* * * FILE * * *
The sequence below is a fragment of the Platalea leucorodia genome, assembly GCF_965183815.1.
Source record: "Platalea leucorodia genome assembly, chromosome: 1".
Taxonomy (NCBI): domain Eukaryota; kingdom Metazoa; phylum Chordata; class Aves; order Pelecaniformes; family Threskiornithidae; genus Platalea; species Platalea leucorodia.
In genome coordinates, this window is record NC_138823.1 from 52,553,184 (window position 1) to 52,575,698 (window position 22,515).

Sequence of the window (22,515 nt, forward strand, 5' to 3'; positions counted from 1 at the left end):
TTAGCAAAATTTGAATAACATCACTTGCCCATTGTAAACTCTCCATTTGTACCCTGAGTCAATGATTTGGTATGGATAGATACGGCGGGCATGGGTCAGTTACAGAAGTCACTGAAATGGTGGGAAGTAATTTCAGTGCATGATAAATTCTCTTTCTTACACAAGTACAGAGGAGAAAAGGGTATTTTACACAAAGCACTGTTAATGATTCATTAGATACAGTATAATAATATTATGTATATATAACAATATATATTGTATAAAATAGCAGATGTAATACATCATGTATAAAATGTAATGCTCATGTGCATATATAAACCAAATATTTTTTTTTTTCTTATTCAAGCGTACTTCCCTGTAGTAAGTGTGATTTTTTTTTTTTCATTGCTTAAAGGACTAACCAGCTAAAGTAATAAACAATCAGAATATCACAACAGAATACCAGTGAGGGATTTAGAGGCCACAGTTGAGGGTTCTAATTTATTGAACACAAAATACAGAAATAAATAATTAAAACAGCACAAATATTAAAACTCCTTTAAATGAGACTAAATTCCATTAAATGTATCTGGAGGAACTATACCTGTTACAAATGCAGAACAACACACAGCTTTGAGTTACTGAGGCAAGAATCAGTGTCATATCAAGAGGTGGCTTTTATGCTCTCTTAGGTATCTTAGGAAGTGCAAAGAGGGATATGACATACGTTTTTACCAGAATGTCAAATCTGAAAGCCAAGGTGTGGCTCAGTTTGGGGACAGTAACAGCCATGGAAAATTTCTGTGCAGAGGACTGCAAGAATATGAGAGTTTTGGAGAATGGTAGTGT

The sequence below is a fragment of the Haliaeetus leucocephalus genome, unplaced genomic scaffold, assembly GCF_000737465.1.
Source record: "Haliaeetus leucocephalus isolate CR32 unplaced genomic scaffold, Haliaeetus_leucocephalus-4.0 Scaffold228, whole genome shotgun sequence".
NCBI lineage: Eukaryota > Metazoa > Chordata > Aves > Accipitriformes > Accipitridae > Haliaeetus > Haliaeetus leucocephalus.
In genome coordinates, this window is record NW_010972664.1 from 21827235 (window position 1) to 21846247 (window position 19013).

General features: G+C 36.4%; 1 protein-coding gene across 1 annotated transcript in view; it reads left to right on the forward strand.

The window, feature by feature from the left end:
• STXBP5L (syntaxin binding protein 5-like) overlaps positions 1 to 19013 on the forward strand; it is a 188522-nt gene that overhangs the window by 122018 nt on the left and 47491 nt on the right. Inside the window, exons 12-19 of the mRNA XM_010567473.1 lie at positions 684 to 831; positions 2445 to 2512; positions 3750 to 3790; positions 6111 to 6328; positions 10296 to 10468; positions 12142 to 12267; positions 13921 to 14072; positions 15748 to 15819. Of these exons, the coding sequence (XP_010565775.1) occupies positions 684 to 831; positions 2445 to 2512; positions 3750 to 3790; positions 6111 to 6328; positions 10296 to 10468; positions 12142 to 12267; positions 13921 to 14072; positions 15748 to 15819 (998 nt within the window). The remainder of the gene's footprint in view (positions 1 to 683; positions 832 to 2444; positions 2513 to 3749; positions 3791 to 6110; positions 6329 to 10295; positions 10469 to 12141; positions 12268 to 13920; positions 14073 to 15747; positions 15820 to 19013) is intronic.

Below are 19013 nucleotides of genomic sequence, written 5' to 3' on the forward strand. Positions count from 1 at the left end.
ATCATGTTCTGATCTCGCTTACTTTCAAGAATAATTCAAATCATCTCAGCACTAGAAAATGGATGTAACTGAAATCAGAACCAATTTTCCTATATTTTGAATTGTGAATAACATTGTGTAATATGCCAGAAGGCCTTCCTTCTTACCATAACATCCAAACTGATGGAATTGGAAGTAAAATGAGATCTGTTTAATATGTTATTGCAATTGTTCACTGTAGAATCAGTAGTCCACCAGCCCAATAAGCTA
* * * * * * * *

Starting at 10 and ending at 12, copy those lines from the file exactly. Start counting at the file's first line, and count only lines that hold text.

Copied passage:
In genome coordinates, this window is record NW_010972664.1 from 21827235 (window position 1) to 21846247 (window position 19013).

General features: G+C 36.4%; 1 protein-coding gene across 1 annotated transcript in view; it reads left to right on the forward strand.

The window, feature by feature from the left end: